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The Expendables 2 (2012)

The Expendables 2 (2012)

If The Expendables (2010) left the burning question of why it even existed, what further reason is there for The Expendables 2 (2012, 103 mins) to exist? Well, apart from making studio shareholders enough cash to roll around in, the only possible reason (wishful thinking, here) must be to correct the wrongs of the first. The most notable difference is that Sylvester Stallone is no longer behind the camera (that duty now with Simon West, of 1997’s Con-Air) and this is immediately an improvement. Where Stallone’s The Expendables, in all its ridiculousness, still wanted to play itself straight this sequel is much more knowing in its sending up of the genre and is better for it.

Excepting Mickey Rourke, the old crew are reunited here. Stallone returns as Barney Ross with main banter buddy Lee Christmas (Jason Statham) by his side. Dolph Lundgren‘s crazy Gunner Jensen is as mad as ever and Jet Li‘s Yin Yang (making only a brief appearance before bailing out) is still the butt of jokes. Surplus to requirements, Randy Couture and Terry Crews both resume their minor roles to round out the original squad. But there’s more, this time, as we also meet Billy The Kid (Liam Hemsworth) and get some female representation from Maggie (Nan Yu).

Part of the problem with the The Expendables was that we never got to know much about the characters. They were muscular guys with guns; what else did you need to know? However, the lack of background plays to the detriment of this movie’s set-up, namely expecting the audience to care for a character that they have been introduced to only a few scenes before. What misfortune befalls this character leads to a revenge story being spun out of some nonsense about Soviet plutonium barrels buried in a Bulgarian mine, with Jean-Claude Van Damme (as Vilain) as villain.

The story drifts from one shoot-out to the next, but The Expendables 2 feels as if it’s less about the action than it is the cameos. Whereas in the first we got a brief scene between Bruce Willis and Arnold Schwarzenegger, here they rack up more screen time, happily trading each other’s catchphrases, no doubt to the delight of the action audience, and getting down and dirty with some weaponry. Charisma Carpenter returns briefly, providing some home life continuity. But the big appearance here — and given recent press releases about who has and hasn’t signed up for the third, big appearances are no doubt the reason that future films in the franchise will exist — is Chuck Norris‘s lone wolf, Booker.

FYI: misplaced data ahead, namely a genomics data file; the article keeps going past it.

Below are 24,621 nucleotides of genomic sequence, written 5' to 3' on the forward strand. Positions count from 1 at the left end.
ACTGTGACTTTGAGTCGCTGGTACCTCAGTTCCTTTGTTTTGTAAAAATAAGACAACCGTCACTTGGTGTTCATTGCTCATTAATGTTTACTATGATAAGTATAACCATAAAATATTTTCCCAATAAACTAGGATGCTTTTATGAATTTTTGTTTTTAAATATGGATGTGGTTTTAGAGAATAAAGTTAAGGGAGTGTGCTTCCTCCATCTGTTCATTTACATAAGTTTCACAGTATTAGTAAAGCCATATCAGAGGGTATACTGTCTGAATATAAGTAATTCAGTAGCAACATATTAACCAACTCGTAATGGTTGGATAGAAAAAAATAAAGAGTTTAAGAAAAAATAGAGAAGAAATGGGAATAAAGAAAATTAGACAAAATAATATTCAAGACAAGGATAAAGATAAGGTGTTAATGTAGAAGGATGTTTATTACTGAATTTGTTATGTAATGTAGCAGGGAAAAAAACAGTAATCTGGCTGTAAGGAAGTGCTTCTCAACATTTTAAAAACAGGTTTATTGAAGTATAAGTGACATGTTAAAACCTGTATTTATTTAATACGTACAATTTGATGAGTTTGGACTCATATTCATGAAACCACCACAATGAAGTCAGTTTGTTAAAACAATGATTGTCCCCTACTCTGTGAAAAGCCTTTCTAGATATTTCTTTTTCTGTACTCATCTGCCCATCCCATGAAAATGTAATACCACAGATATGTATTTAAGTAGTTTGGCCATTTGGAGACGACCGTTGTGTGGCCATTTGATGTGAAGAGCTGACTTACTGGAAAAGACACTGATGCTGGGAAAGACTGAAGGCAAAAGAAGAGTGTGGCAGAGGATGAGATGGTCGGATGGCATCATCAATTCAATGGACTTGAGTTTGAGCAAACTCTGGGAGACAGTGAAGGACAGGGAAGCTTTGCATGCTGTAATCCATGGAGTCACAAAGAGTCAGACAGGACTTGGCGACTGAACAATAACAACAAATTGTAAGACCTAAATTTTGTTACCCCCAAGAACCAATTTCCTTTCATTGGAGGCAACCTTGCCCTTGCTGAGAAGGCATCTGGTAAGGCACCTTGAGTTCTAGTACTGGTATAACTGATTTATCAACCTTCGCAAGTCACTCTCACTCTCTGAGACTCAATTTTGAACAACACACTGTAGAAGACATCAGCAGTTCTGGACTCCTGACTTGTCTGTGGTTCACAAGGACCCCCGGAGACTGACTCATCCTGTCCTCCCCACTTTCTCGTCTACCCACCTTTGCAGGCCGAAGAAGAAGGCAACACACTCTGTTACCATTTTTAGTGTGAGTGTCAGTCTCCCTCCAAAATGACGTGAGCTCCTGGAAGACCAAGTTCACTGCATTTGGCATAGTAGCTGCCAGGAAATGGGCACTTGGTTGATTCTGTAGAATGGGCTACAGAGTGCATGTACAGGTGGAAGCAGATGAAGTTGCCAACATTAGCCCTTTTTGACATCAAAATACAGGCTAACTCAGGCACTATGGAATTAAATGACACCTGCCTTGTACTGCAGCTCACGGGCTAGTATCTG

Compared to the gravel-voiced meatheads that comprise the main team, Norris, softly spoken and with a thinner build, seems a far cry from the typical action hero, but he’s a dab hand with a gun and, if the Chuck Norris Facts internet meme is to be believed, the hardest badass in the universe. Therefore it’s fun to see the man himself acknowledge these in the movie’s world. The humour in seeing him deliver one of his own facts is arguably one of the highlights here, especially as much humour still comes from that age old action movie staple: the corny quip (i.e. “Rest in pieces!”).

While there’s not much for most of the cast to do (this is still very much about Stallone and Statham) the action scenes do come across better. Fight scenes no longer consist of the split second shots that marred the first, and therefore we see here actual physical endeavours being undertaken. Jet Li, whose martial arts were ridiculously underused previously are here given a chance to shine. But, think action movie, and it’s less about the action than it is the crazy weaponry, and that is bountiful too.

While guns, explosions, and prolonged fisticuffs are par for the course in such movies, there’s no reason why it should be presented at a cartoonish level. Yes, The Expendables 2 knows it’s aping its cinematic lineage, but in a world where serious things happen (Vilain enslaves a village to retrieve the plutonium from a mine) can’t there be any consequences (for anyone) other than the villain’s eventual death? Is the world at large blind to such goings on? Where has this Vilain guy appeared from or are we just expected to accept he’s bad and go with it? And, once the Expendables roll into town, who’s going to clean up their mess?

These may just be the questions of a mind meandering, uninspired with death after death of unnamed goons. And that may be the issue here — that the movie is not interested in being more than it can be. Why would it, when the story is secondary to the cast and the audience is assured? But the questions keep on coming because the mind, in trying to disengage, needs something to do and The Expendables provides no viable food for thought. Mantras of must kill bad guys and must get revenge leave little to mentally chew on.